Reminds me of the idiots who try to impress people with their IT redundancy by pulling a disk out of an array while a VIP is in the room.

    Some day, a rebuild will fail, and you're going to have to work all night to fix your data. Stupid.

  • Re:Meh. (Score:3, Insightful)

    by anss123 ( 985305 ) on Tuesday March 10, 2009 @11:36AM (#27135367)

    Dell responded to the crack by saying that the demo laptop was a pre-production model that had already been dropped a hundred times.

    If that's the case I'm a little impressed. LCD screens are depressingly fragile.

  • by Hubec ( 28321 ) on Tuesday March 10, 2009 @11:43AM (#27135517)

    I have the previous generation ATG (D630). It's Dell's entry level "ruggedish" laptop. The monitor is fantastic and the general quality is good (which is the main reason I bought it) However it does have some design issues. The most important one being that the HDD is screwed directly to the external metal chassis. This means ANY sharp jolt to the laptop can destroy your drive. That's exactly what happened to me. I'd just closed the lid when I dropped it at most a half inch back onto the counter. That was enough to kill it.

    The ironic thing is that a regular plastic Dell would have protected the drive better by flexing and transmitting less of the shock. I installed an SSD a couple days ago that should bypass this design flaw once and for all. BTW the OCZ Apex is KICKASS!

  • Re:Or worse... (Score:3, Insightful)

    by Bandman ( 86149 ) <(moc.liamg) (ta) (namdnab)> on Tuesday March 10, 2009 @12:14PM (#27136095) Homepage

    Yea...just stupid in general.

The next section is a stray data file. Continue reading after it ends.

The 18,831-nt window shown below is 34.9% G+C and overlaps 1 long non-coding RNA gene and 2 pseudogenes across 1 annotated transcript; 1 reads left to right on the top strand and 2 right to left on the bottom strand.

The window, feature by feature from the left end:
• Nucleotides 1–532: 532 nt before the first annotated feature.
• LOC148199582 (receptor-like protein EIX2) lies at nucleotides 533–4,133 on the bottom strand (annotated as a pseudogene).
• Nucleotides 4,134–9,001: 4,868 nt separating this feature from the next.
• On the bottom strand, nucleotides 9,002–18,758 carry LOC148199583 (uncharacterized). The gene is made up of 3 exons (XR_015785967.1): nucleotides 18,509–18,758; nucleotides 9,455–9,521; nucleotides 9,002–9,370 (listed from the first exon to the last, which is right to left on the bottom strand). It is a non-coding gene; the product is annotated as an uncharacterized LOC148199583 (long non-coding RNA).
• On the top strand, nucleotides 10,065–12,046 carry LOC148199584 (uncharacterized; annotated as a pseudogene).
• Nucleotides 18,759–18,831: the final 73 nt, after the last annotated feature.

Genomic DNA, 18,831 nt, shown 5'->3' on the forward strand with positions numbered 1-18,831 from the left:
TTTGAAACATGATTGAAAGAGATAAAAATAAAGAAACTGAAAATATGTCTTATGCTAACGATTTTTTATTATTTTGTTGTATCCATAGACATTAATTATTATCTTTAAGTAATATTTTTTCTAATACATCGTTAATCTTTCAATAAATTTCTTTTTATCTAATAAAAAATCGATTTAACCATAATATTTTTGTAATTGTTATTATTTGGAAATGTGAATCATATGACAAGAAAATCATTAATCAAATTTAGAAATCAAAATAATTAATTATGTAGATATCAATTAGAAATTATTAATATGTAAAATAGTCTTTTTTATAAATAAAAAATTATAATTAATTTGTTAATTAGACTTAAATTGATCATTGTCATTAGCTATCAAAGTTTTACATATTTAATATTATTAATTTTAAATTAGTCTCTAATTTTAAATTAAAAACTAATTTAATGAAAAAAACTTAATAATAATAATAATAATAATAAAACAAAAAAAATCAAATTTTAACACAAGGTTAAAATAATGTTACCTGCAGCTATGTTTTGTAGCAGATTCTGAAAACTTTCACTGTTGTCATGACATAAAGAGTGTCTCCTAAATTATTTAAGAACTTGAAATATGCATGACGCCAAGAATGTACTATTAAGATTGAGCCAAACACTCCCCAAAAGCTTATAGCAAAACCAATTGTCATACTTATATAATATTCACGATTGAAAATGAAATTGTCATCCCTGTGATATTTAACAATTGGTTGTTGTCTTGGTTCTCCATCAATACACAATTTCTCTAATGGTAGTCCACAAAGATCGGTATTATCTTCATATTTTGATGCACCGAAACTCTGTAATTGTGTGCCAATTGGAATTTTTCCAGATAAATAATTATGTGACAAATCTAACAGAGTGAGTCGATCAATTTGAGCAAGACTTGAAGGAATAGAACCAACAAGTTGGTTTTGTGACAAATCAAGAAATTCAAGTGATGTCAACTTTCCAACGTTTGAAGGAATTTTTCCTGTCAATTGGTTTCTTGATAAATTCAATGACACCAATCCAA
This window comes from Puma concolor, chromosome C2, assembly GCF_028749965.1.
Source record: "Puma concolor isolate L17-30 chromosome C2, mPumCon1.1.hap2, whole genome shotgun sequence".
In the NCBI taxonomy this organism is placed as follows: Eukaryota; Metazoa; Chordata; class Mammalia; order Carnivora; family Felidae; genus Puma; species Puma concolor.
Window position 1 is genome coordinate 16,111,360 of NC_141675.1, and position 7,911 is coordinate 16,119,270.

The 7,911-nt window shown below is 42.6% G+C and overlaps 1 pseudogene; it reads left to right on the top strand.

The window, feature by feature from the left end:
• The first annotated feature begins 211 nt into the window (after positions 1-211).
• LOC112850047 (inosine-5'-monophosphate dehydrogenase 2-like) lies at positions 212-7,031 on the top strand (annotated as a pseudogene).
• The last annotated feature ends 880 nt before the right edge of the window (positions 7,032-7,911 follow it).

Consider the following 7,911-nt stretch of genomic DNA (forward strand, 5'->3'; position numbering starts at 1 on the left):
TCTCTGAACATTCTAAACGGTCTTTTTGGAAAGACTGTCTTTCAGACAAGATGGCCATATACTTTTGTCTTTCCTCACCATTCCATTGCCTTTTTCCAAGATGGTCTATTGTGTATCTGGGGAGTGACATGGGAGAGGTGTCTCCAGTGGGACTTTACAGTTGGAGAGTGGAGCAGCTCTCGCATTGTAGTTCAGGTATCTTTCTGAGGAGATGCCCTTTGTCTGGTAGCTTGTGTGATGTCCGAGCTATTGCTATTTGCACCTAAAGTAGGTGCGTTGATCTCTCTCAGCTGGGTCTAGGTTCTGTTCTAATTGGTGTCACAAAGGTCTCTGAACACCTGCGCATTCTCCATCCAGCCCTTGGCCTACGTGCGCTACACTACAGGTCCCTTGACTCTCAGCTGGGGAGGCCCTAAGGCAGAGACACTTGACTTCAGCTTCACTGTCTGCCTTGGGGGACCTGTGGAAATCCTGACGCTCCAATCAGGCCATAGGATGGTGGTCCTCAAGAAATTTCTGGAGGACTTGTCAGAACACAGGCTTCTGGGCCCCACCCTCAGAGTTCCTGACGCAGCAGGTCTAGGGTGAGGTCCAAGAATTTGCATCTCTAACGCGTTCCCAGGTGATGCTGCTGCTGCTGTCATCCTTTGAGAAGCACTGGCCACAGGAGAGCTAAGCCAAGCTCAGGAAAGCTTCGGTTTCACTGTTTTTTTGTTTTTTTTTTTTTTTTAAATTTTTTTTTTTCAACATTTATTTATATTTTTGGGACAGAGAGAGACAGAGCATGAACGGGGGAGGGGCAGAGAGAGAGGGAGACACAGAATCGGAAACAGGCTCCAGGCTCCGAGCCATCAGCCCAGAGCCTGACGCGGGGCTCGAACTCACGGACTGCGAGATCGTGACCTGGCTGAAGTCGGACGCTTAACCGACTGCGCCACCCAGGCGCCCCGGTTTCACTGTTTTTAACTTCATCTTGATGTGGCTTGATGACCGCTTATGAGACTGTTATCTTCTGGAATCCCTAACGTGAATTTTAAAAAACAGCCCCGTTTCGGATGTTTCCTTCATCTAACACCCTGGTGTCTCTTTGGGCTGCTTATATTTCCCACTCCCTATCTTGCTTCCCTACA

of course, if you had the hot spare marked somehow, I don't believe pulling that out would cause a rebuild.

    Wear and tear on the chassis and sled, yes, and still counts as stupid, since this is IT, and one in a million things happen every day.

  • by Ironica ( 124657 ) <pixel.boondock@org> on Tuesday March 10, 2009 @12:14PM (#27136113) Journal

    If e-paper ever improves enough, this would be an excellent place for it.

    E-paper doesn't withstand drops well, either. I dropped my Kindle from a height of about 2 feet, it landed facing up, and the display was permanently broken. There was a diagonal "crack" in the matrix under the surface, and vertical and horizontal streaks leading up to it. It wasn't pretty.

    Interestingly, it *did* hold the display until it tried to refresh. I didn't realize it was broken until I turned the page.

  • by snarfies ( 115214 ) on Tuesday March 10, 2009 @01:43PM (#27137505) Homepage

    This laptop can survive wind gusts of 70mph? I should hope so. I should also hope it would survive wind gusts of 88mph, or 100mph. I'm reasonably certain that every computer I've ever owned, from my lowly C64 all the way up to my current quad-core beast, could survive wind gusts of 70mph.

    BTW, how fast does the air out of those duster cans spray? Just curious...